‘The Lord’s Favourite’ – the single which heralded their 2014 rebirth – draws huge cheers. The crowd sing along to every word of Rønnenfelt’s vampiric visions of a luxury sex romp, hundreds pledging “I do believe in heaven and I do believe it’s real” at the moment of climax. More cuts from Beyondlessfollow, including the title track, whose quick triple metre draws sounds like the grinding of heavy industry from Dan Kjær Nielsen’s drums. Nielsen is excellent at not only keeping tempo but disguising it for dramatic effect – his fills frequently fly past any landmarks that would indicate he’s still playing at the same tempo as everyone else, a disorienting blur of deadened tom-toms and snare, making it all the more satisfying when he crash-lands right back on the beat. Throughout the set he commands many songs to subtly flow between different speeds across to add extra zip to the chorus, without losing control.
They play the excellent new non-album single ‘Balm of Gilead’, but not its partner, ‘Broken Hours’. Both suggest there’s plenty more where Beyondlesscame from. But that glimpse of the future is followed by a return to the past, with second-half runs through three early tracks. The sparse power of ‘White Rune’, ‘Ecstasy’, and ‘Morals’, certainly sounds different to their more densely-textured newer material, but not to the same extent as it does on record, what with the ‘melodies’ tonight only coming from one bass and one guitar, and Rønnenfelt retro-fitting his loose-jawed delivery onto tracks which originally featured a blithe monotone – that’s when he’s not launching himself into the crowd before surfing from the back to the front and clambering onstage again. The penultimate track is unreleased new cut ‘Power Ballad’, and the set closer ‘Catch It’, a single from Beyondless. With its meandering, pitch-bending guitar and country-style drumming, it starts off about as far from their roots as Iceage have got. “Come make it real” Rønnenfelt implores us, an artist’s mantra. But the track’s middle section is frenetic – scowling guitars and pummelling drums, a dip back into the past; Rønnenfelt plunges into the crowd again.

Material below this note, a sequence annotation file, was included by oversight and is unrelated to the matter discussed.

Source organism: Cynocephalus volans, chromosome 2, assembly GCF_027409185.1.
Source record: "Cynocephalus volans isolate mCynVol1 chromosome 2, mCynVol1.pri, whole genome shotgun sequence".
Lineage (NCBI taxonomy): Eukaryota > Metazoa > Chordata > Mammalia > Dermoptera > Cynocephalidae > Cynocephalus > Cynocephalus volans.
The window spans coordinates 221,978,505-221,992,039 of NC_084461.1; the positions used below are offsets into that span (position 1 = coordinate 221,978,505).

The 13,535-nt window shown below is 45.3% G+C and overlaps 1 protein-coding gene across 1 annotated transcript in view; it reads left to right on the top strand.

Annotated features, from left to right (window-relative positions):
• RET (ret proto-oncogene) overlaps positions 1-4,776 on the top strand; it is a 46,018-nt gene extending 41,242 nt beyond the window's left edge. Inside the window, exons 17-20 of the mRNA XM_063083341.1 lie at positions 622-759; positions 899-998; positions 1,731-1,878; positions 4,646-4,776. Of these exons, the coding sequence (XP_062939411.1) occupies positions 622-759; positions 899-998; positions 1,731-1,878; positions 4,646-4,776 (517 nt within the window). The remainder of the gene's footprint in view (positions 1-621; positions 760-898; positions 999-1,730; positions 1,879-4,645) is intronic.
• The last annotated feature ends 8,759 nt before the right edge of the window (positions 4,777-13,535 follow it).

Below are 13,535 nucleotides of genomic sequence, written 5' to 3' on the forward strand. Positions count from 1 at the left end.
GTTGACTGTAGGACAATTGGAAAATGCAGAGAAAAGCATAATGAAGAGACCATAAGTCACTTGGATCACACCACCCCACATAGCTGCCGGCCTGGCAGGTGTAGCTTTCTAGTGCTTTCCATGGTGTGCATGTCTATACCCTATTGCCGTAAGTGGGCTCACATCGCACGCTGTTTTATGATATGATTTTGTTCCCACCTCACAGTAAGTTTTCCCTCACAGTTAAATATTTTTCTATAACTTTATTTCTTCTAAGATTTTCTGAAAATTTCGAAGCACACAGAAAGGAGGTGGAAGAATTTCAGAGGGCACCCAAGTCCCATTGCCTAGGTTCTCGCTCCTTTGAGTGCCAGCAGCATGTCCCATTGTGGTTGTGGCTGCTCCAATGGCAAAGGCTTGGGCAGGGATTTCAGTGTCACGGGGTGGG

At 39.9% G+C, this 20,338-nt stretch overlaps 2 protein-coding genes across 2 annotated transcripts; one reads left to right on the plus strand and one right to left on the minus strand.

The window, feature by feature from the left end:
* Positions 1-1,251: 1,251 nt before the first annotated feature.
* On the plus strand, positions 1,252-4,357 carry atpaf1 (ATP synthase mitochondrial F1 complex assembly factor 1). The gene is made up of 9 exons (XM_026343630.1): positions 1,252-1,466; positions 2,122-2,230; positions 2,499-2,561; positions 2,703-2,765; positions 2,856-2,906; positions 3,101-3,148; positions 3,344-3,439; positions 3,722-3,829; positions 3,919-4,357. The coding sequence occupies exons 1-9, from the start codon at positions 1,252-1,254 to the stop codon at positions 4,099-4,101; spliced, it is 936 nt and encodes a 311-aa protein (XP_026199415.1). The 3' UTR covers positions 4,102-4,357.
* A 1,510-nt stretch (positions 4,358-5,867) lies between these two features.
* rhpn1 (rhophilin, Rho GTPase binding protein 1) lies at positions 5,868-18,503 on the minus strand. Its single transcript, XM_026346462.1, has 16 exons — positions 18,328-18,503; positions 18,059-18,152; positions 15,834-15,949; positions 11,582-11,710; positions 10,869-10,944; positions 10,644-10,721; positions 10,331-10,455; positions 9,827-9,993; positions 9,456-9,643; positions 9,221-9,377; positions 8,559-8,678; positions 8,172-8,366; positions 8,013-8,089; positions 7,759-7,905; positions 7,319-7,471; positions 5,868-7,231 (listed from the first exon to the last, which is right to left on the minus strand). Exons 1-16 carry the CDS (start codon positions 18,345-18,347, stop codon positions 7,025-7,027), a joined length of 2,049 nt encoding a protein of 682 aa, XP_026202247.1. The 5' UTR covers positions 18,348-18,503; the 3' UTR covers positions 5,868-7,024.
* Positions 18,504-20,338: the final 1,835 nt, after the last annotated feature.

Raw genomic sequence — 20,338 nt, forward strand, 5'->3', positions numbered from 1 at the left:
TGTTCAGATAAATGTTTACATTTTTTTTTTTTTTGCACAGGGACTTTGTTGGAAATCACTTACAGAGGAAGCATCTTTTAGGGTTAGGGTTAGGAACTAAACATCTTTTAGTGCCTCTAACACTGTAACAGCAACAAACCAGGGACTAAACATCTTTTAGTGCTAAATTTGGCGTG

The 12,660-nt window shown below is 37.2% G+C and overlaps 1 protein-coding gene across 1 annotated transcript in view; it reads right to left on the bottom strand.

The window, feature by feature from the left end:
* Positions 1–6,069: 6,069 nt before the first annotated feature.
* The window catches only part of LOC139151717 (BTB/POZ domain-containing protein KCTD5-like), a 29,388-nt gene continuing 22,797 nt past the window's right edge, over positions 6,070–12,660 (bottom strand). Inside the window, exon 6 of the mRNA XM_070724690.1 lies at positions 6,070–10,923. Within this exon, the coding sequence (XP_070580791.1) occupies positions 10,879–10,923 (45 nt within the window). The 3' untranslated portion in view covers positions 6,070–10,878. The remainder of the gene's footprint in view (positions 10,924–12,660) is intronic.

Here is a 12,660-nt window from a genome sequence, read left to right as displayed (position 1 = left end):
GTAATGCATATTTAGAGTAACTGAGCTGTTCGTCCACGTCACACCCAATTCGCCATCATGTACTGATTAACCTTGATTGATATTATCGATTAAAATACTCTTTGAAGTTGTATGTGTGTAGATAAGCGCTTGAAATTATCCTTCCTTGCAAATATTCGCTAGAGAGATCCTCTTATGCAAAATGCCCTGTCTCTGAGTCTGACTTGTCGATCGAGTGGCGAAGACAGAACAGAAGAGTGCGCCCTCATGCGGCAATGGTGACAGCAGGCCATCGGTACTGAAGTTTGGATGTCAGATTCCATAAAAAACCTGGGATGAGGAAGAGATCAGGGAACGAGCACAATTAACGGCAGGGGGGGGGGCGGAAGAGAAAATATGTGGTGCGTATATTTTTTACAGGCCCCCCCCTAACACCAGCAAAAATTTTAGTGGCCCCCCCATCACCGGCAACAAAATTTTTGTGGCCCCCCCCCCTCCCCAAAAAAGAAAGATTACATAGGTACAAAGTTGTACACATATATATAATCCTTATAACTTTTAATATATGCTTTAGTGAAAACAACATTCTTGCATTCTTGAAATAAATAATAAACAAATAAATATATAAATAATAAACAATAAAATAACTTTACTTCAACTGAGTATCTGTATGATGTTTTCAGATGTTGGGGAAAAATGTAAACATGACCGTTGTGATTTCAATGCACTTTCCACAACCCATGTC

While Iceage seem like the kind who might disdain the idea of an encore, something in Rønnenfelt likes hearing the crowd begging for more – and they oblige their requests with ‘Plowing Into the Field of Love’, whose complex rock guitar line and balladlike composure presaged Beyondlessmore than any other track. It has a suitable air of finality, and is a rapturous closer. “I am plowing into the field of love, in the dying light” Rønnenfelt explains, capturing the essence of a singer who truly believes he can save the world from itself.